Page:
Artweek.LA: Roland Reiss
Roland Reiss: Retrospective (November 3, 2014)
Nov. 22, 2014
Roland Reiss has a long and influential history in the L.A. and Southern California art scene. Reiss’ early work owed a lot to Abstract Expressionism, but he brought new plastic materials popular during the 60s in L.A. into the work featured in this exhibit. However, the Conceptualist movement of the 70s opened up a new world to Reiss where content mattered. He began to explore human drama in narrative miniature tableaus filled with clues and encased in Plexiglas. Viewers were invited to interpret the myths of modern American culture, from actual murder cases to life in the corporate world by entering a scene frozen in time. As he says, he sought to condense “a complexity of ideas in a single piece.” Reiss also continued to explore the human condition in a series of heroic scale figures, mixing stylistic properties across the histories of art, reflecting modern day stereotypes with humor.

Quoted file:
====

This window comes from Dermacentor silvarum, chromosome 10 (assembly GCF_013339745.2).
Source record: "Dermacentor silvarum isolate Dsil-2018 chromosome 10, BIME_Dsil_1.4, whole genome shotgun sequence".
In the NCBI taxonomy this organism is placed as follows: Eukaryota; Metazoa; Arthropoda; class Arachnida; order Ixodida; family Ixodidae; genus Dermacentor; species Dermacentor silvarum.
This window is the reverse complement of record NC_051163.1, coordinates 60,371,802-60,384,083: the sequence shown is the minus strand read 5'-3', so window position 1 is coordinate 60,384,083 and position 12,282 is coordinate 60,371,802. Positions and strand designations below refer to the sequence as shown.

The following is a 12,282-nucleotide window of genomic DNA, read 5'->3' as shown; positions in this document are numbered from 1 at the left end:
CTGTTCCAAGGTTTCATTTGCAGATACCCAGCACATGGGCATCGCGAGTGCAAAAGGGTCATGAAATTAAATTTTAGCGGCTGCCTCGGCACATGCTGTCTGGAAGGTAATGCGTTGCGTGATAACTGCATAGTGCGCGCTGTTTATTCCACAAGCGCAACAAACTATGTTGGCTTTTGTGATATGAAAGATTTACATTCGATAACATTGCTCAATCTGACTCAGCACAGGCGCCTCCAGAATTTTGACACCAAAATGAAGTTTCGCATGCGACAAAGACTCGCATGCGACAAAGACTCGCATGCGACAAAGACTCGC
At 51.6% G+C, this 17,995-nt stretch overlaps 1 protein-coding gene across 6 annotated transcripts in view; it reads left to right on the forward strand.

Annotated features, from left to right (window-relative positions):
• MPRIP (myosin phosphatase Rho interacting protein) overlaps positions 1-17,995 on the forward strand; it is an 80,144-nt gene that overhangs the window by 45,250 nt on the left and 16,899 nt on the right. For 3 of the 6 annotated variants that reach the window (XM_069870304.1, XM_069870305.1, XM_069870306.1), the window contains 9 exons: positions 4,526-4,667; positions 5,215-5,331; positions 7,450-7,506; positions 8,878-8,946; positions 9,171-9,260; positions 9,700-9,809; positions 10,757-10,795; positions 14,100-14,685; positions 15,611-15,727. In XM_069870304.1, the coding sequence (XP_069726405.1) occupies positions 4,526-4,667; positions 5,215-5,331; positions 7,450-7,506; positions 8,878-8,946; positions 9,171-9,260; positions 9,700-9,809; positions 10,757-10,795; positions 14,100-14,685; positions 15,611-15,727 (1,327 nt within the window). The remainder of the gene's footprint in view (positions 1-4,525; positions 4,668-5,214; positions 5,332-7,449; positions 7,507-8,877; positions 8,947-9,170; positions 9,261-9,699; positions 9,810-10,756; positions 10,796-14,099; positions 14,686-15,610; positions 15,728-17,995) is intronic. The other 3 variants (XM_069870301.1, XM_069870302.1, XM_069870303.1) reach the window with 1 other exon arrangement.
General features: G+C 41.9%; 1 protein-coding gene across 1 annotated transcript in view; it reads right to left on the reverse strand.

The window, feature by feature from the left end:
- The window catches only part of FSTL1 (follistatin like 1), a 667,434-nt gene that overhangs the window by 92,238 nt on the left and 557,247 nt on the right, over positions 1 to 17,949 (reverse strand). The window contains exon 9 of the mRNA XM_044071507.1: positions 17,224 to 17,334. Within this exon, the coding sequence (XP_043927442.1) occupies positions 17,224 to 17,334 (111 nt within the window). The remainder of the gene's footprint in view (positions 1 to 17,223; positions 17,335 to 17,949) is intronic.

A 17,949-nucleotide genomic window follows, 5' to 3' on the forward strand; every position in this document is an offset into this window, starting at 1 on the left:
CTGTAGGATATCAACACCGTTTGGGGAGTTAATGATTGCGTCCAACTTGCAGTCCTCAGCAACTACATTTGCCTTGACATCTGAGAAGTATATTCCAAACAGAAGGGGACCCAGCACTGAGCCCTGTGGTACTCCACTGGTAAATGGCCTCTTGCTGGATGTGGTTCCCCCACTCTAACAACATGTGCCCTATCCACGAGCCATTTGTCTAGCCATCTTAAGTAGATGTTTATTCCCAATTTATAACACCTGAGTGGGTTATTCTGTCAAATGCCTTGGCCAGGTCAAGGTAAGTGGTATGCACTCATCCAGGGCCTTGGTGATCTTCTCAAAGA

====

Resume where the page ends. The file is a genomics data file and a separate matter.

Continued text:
At the apex of his career, Reiss felt “I have no more stories to tell.” As critics and curators declared painting dead, he had already started investigating hundreds of studies for painting. His intent was to “take painting beyond where it has been,” believing it is impossible to deplete the possibilities of any medium. What seems like the product of gestural spontaneity are actually extensively rehearsed moves. He describes his work as “energy fields and spaces in which forms are operative and you can interact with visually.” Also included in the show will be his latest series of Floral Paintings which explore time of day, and realism versus flat graphic shapes.